Here's what's going on in the farm today...
Flood season preparation
We're 60 days from the start of the flood season, and I'm working hard to make sure that everything that could be affected by flood is all taken care of. For the ebey island property, my first farm, that means that I've been tearing down an old trailer and moving implements to the new farm. I recycle what I can, save some of the lumber for use or burning, and send the rest to the dump. Unfortunately, I've had a problem with people dumping stuff at the farm, so I'll add to my list some ecology blocks to block off the farm roads so people don't dump stuff on them. This will be the first flood season in the last 8 years that I won't have to do the annual flood drill, and be 4 hours or less from the farm from November to February. I'm really looking forward to it.
new farm; repairing and improving the barns for animal/human comfort
At the new farm I've been working on making things more comfortable for the animals during the rainy season; stockpiling bedding chips and making sure that the barn roofs don't leak where we're going to be housing animals, and running a few more outlets and lights so that we can work when its dark. Most of the outlets and lights are in the farrowing area, heatpads for the piglets, LED lights to make the work easier for the farmer. Arranging the pens so that they're easier to clean between farrowings.
zoning and regulatory issues related to initiative 502/rercreational marijuana growing
I've been spending one to two days a week following the zoning issues through Snohomish county; I spent a couple of hours today drafting a letter for the planning commission related to zoning issues for farms interested in commercial marijuana production. My feel is that you'll probably have to have a 5 to 10 acre lot minimum, but I'd like to see smaller lot sizes be usable. So I'm arguing that point in my letter.
Final harvest and winter cover crops
I want to get my fall cover crops and test plots planted before too long here; to do that I'll need to do the final harvest of sweet corn and then turn the pigs loose on the corn field so that they can eat anything they wish before it gets plowed and disc'd. On advice of local farmers, I've ordered orchard grass seed and on advice of the local land-grant college agriculture station, two types of organic alfalfa seed. I'll be planting 10 acres of test plots, pure alfalfa, pure grass, grass/alfalfa and wheat/alfalfa mix. I'll do a couple of acres of each and see how it does.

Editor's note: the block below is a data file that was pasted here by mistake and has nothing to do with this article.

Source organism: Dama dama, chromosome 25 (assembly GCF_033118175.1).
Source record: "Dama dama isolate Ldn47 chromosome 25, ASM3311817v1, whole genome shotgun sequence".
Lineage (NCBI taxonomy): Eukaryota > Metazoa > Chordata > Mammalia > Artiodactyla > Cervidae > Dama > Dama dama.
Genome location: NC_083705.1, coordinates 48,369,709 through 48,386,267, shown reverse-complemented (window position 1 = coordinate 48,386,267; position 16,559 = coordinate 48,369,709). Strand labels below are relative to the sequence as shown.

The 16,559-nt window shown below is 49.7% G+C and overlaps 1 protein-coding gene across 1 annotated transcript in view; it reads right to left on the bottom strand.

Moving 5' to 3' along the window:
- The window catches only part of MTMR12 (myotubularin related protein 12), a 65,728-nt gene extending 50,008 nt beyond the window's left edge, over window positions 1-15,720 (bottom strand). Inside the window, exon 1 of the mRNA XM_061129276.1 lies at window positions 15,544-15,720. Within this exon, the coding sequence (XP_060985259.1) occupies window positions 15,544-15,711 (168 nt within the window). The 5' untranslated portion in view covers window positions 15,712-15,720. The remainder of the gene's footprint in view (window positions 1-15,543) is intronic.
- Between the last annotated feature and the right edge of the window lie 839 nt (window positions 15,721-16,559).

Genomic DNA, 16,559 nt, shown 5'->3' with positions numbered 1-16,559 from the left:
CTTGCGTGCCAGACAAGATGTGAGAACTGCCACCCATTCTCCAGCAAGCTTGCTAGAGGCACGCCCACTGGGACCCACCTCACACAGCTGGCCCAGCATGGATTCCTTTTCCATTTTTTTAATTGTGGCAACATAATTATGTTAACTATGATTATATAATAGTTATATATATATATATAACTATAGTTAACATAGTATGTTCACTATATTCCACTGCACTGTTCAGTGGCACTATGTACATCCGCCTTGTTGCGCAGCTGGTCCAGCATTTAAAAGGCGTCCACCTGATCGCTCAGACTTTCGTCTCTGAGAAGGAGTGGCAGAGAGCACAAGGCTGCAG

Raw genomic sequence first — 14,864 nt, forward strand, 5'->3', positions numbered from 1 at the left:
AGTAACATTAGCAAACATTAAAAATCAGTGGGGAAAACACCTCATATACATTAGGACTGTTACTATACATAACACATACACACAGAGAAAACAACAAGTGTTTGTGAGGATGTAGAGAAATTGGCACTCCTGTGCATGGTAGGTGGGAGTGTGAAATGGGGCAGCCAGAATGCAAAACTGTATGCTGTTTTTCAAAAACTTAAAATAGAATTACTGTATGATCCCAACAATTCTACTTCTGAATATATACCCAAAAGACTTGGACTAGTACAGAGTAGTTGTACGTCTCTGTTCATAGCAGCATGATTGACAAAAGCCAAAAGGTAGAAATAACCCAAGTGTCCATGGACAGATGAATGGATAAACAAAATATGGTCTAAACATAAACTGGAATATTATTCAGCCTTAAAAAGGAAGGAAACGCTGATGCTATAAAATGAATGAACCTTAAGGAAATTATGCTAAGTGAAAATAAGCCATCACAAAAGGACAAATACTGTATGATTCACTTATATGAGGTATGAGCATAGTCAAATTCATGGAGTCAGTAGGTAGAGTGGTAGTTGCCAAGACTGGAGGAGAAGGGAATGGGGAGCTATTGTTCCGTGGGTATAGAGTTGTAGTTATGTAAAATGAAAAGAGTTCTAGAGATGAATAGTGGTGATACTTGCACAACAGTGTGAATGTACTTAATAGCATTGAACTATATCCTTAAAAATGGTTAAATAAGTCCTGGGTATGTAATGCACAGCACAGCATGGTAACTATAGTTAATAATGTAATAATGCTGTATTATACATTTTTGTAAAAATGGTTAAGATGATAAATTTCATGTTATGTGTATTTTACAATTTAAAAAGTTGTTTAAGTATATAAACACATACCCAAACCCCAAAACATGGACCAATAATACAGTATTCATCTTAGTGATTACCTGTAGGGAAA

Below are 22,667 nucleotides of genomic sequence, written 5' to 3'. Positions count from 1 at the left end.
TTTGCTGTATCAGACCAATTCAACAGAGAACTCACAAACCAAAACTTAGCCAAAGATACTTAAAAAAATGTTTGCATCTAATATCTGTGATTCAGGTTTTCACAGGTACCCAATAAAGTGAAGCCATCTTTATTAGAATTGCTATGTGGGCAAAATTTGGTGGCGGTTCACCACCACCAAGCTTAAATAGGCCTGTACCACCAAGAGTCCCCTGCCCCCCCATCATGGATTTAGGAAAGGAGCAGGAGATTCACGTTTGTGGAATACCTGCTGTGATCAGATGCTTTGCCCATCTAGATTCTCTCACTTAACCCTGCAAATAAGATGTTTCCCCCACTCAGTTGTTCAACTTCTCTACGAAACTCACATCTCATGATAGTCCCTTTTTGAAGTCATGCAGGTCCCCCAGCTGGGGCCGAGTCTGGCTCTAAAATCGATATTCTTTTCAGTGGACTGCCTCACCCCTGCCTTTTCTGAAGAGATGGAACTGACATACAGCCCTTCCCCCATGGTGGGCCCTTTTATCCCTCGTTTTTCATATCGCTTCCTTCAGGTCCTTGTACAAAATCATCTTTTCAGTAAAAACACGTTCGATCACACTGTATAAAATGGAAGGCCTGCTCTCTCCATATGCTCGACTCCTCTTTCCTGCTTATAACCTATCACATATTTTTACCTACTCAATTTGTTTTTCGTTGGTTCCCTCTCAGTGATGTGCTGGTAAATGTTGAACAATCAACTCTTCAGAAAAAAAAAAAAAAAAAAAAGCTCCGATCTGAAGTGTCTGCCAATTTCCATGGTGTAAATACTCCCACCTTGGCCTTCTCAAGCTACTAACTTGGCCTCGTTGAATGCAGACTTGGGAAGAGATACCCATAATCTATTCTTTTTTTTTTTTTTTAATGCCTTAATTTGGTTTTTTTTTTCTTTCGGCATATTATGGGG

My main crop area, about 60 acres, won't be clear of corn until around September 25th, which is a couple of weeks lanter than I'd like. I will probably plant a winter wheat cover crop and then see how the test plots go. Next spring I'll make the final call on what I plant there. I'm inclined to have a few acres of corn, a few acres of squash, and the bulk of the land in something that works well with ruminants. I'm hoping that the alfalfa does well; I'm pretty sure that the orchard grass will.
I'd like to have some sort of rotation of crops, but I don't have any idea of what that might look like. My main concern is to get something growing out there in the corn stubble to prevent erosion but won't be too hard to rework if I decide that I want to do something else.
Cows, dairy and beef:
I have 7 cows that are ready for harvest as beef; I've sold two of them, my family will eat one, and we've got 4 more to sell. The local cut-and-wrap folks are telling me that slaughter appointments need to be made now, as they're booked all the way into December. Guess I should set a date.
I have 4 dairy-breed cows; my Holstein cow, a jersey cow, a Holstein heifer and now a Guernsey cow. The Holstein and jersey are both in milk now, the Guernsey is a heifer that's open. I'm going to try my best to use sexed Guernsey semen for that cow, as she's purebred and registered; I'd like another Guernsey heifer out of her. The jersey and Holstein are both producing lots of milk, but my own preference in taste is towards the jersey milk. When we did the milk taste test Guernsey milk was our favorite, and based on that, and feedback from local farmers about what does well on grass, I'm going to either go with brown swiss or Guernsey as a base of a dairy herd.
Tilling and and prepping the ground where next years garden will grow now; I'll be planting a bit of garlic there, and will probably plant wheat as a cover crop, with the intention of tilling it under next spring when the garden goes in. I'm trying my best to make sure that every bit of ground that I'm farming has something growing on it by first frost. The race is on.
7 hours ago